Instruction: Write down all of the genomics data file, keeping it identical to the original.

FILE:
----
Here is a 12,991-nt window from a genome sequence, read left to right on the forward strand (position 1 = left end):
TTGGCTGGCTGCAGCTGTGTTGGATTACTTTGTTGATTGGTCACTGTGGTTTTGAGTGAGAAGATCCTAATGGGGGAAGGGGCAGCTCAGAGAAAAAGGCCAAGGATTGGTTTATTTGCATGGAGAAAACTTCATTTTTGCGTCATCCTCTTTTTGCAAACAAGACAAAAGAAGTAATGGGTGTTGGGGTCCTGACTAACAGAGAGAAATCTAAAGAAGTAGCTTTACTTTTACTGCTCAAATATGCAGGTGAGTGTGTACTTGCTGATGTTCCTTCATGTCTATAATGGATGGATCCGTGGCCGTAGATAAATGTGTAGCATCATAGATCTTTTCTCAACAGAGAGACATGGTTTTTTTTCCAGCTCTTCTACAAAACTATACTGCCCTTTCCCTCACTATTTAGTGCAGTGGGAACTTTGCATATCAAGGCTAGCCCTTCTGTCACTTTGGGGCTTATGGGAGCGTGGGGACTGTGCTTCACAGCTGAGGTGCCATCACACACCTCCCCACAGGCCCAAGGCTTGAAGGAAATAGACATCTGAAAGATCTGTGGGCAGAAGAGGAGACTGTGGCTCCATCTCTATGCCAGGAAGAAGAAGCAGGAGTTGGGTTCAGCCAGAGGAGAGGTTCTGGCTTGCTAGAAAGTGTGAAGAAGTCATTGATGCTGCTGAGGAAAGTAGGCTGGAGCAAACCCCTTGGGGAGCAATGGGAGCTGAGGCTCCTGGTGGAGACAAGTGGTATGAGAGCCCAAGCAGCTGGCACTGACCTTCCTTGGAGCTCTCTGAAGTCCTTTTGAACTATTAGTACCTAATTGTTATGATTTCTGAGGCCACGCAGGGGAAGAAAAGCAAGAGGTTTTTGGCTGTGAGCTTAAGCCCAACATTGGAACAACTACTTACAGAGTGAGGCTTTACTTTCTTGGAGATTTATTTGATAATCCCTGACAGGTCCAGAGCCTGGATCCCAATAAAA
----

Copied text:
Here is a 12,991-nt window from a genome sequence, read left to right on the forward strand (position 1 = left end):
TTGGCTGGCTGCAGCTGTGTTGGATTACTTTGTTGATTGGTCACTGTGGTTTTGAGTGAGAAGATCCTAATGGGGGAAGGGGCAGCTCAGAGAAAAAGGCCAAGGATTGGTTTATTTGCATGGAGAAAACTTCATTTTTGCGTCATCCTCTTTTTGCAAACAAGACAAAAGAAGTAATGGGTGTTGGGGTCCTGACTAACAGAGAGAAATCTAAAGAAGTAGCTTTACTTTTACTGCTCAAATATGCAGGTGAGTGTGTACTTGCTGATGTTCCTTCATGTCTATAATGGATGGATCCGTGGCCGTAGATAAATGTGTAGCATCATAGATCTTTTCTCAACAGAGAGACATGGTTTTTTTTCCAGCTCTTCTACAAAACTATACTGCCCTTTCCCTCACTATTTAGTGCAGTGGGAACTTTGCATATCAAGGCTAGCCCTTCTGTCACTTTGGGGCTTATGGGAGCGTGGGGACTGTGCTTCACAGCTGAGGTGCCATCACACACCTCCCCACAGGCCCAAGGCTTGAAGGAAATAGACATCTGAAAGATCTGTGGGCAGAAGAGGAGACTGTGGCTCCATCTCTATGCCAGGAAGAAGAAGCAGGAGTTGGGTTCAGCCAGAGGAGAGGTTCTGGCTTGCTAGAAAGTGTGAAGAAGTCATTGATGCTGCTGAGGAAAGTAGGCTGGAGCAAACCCCTTGGGGAGCAATGGGAGCTGAGGCTCCTGGTGGAGACAAGTGGTATGAGAGCCCAAGCAGCTGGCACTGACCTTCCTTGGAGCTCTCTGAAGTCCTTTTGAACTATTAGTACCTAATTGTTATGATTTCTGAGGCCACGCAGGGGAAGAAAAGCAAGAGGTTTTTGGCTGTGAGCTTAAGCCCAACATTGGAACAACTACTTACAGAGTGAGGCTTTACTTTCTTGGAGATTTATTTGATAATCCCTGACAGGTCCAGAGCCTGGATCCCAATAAAA